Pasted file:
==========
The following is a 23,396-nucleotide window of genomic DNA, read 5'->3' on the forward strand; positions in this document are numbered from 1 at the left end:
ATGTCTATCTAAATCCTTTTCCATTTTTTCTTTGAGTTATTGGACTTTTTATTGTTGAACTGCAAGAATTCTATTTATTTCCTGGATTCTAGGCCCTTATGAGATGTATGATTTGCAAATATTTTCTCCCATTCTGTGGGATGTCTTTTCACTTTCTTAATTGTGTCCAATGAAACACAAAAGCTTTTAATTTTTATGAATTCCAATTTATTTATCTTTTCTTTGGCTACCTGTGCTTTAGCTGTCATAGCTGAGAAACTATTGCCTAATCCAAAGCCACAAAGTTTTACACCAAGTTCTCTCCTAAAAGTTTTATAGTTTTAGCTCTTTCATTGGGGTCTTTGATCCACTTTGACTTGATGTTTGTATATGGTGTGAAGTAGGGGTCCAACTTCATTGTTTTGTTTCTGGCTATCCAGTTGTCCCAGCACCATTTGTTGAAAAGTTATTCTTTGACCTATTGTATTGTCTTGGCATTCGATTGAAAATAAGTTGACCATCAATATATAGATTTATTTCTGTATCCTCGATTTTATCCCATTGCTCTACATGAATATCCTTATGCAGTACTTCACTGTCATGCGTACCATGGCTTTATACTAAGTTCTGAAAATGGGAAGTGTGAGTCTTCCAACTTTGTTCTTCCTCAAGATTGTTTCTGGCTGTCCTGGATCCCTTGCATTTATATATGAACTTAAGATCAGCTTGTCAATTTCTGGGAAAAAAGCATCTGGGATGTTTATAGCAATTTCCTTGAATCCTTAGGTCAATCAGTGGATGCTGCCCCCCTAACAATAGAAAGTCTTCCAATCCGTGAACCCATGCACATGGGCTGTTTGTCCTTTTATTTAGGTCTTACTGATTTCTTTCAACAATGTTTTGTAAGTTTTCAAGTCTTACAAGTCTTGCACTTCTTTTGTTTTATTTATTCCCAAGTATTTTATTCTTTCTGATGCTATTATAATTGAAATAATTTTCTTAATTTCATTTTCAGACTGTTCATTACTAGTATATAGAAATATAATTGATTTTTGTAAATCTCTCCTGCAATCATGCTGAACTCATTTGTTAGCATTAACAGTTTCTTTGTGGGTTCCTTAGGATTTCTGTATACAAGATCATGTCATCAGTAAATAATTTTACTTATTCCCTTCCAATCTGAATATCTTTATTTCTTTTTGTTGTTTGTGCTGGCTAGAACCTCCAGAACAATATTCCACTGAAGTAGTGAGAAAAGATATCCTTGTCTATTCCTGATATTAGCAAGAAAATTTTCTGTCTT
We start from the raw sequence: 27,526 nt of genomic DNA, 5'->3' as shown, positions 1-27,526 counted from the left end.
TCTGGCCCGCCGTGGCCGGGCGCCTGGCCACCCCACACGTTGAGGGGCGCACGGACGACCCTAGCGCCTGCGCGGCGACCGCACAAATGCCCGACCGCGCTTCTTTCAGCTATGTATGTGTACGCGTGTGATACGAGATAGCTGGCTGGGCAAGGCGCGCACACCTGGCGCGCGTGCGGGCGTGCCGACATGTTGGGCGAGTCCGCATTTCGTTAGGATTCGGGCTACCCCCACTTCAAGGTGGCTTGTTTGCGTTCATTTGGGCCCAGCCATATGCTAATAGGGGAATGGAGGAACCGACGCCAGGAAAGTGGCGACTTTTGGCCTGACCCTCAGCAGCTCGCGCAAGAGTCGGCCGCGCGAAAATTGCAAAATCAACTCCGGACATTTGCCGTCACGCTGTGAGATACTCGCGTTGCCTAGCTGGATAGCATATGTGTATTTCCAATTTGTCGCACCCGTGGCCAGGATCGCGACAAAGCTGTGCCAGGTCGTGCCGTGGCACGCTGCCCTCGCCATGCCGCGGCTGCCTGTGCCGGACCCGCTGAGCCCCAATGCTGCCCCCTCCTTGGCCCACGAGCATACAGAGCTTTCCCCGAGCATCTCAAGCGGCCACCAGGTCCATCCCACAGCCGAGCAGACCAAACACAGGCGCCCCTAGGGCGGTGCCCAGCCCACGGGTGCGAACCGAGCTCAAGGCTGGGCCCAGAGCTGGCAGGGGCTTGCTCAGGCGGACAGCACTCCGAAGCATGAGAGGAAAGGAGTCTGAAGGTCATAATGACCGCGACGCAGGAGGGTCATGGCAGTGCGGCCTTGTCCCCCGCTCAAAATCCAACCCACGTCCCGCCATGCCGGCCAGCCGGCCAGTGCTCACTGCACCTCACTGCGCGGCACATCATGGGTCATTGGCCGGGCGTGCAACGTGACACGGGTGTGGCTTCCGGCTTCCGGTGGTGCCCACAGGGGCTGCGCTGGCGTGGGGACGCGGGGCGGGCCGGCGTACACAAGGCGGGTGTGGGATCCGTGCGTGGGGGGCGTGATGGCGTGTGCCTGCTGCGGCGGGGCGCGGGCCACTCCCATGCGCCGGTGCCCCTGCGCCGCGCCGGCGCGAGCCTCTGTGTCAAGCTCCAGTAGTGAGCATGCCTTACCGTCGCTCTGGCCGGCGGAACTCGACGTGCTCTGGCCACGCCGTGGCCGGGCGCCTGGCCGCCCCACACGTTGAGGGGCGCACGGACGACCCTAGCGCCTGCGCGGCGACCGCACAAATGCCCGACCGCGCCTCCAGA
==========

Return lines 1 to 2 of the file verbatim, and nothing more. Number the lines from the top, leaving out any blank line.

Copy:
The following is a 23,396-nucleotide window of genomic DNA, read 5'->3' on the forward strand; positions in this document are numbered from 1 at the left end:
ATGTCTATCTAAATCCTTTTCCATTTTTTCTTTGAGTTATTGGACTTTTTATTGTTGAACTGCAAGAATTCTATTTATTTCCTGGATTCTAGGCCCTTATGAGATGTATGATTTGCAAATATTTTCTCCCATTCTGTGGGATGTCTTTTCACTTTCTTAATTGTGTCCAATGAAACACAAAAGCTTTTAATTTTTATGAATTCCAATTTATTTATCTTTTCTTTGGCTACCTGTGCTTTAGCTGTCATAGCTGAGAAACTATTGCCTAATCCAAAGCCACAAAGTTTTACACCAAGTTCTCTCCTAAAAGTTTTATAGTTTTAGCTCTTTCATTGGGGTCTTTGATCCACTTTGACTTGATGTTTGTATATGGTGTGAAGTAGGGGTCCAACTTCATTGTTTTGTTTCTGGCTATCCAGTTGTCCCAGCACCATTTGTTGAAAAGTTATTCTTTGACCTATTGTATTGTCTTGGCATTCGATTGAAAATAAGTTGACCATCAATATATAGATTTATTTCTGTATCCTCGATTTTATCCCATTGCTCTACATGAATATCCTTATGCAGTACTTCACTGTCATGCGTACCATGGCTTTATACTAAGTTCTGAAAATGGGAAGTGTGAGTCTTCCAACTTTGTTCTTCCTCAAGATTGTTTCTGGCTGTCCTGGATCCCTTGCATTTATATATGAACTTAAGATCAGCTTGTCAATTTCTGGGAAAAAAGCATCTGGGATGTTTATAGCAATTTCCTTGAATCCTTAGGTCAATCAGTGGATGCTGCCCCCCTAACAATAGAAAGTCTTCCAATCCGTGAACCCATGCACATGGGCTGTTTGTCCTTTTATTTAGGTCTTACTGATTTCTTTCAACAATGTTTTGTAAGTTTTCAAGTCTTACAAGTCTTGCACTTCTTTTGTTTTATTTATTCCCAAGTATTTTATTCTTTCTGATGCTATTATAATTGAAATAATTTTCTTAATTTCATTTTCAGACTGTTCATTACTAGTATATAGAAATATAATTGATTTTTGTAAATCTCTCCTGCAATCATGCTGAACTCATTTGTTAGCATTAACAGTTTCTTTGTGGGTTCCTTAGGATTTCTGTATACAAGATCATGTCATCAGTAAATAATTTTACTTATTCCCTTCCAATCTGAATATCTTTATTTCTTTTTGTTGTTTGTGCTGGCTAGAACCTCCAGAACAATATTCCACTGAAGTAGTGAGAAAAGATATCCTTGTCTATTCCTGATATTAGCAAGAAAATTTTCTGTCTT